We have a variety of artifacts to demonstrate the authentic learning and the benefits. The students wrote on the wiki, http://minecraftclubhub.pbworks.com. Each educator kept their own journal (I kept two - one on the Minecraft Club Hub and one on the GamingEducators wiki). We took screen shots and photos and made audio and video recordings of the conversations that went on during club get-togethers. Considering that we only really got started playing in March, we have quite a bit of data. The challenging part is how and where to share. Liam, Denise, and I have tried to be as transparent as possible but sometimes there are some anecdotal records that might reveal too much about the students behind the avatars - how do we share that kind of information? Do we need to code our evidence, to show that sample X demonstrates an increase in literacy skills / numeracy skills / social skills? Is the type of evidence we have collected persuasive, or do we need more quantitative information?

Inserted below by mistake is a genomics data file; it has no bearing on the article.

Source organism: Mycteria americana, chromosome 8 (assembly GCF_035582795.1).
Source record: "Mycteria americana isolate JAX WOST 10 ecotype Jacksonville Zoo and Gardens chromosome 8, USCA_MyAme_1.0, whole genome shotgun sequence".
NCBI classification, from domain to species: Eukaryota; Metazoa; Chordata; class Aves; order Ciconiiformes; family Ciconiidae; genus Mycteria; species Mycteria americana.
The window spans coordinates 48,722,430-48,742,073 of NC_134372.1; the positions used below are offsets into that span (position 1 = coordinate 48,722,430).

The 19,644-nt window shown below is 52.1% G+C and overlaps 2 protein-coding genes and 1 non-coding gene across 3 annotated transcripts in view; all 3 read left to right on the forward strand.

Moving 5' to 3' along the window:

2) Sometimes, disasters are good.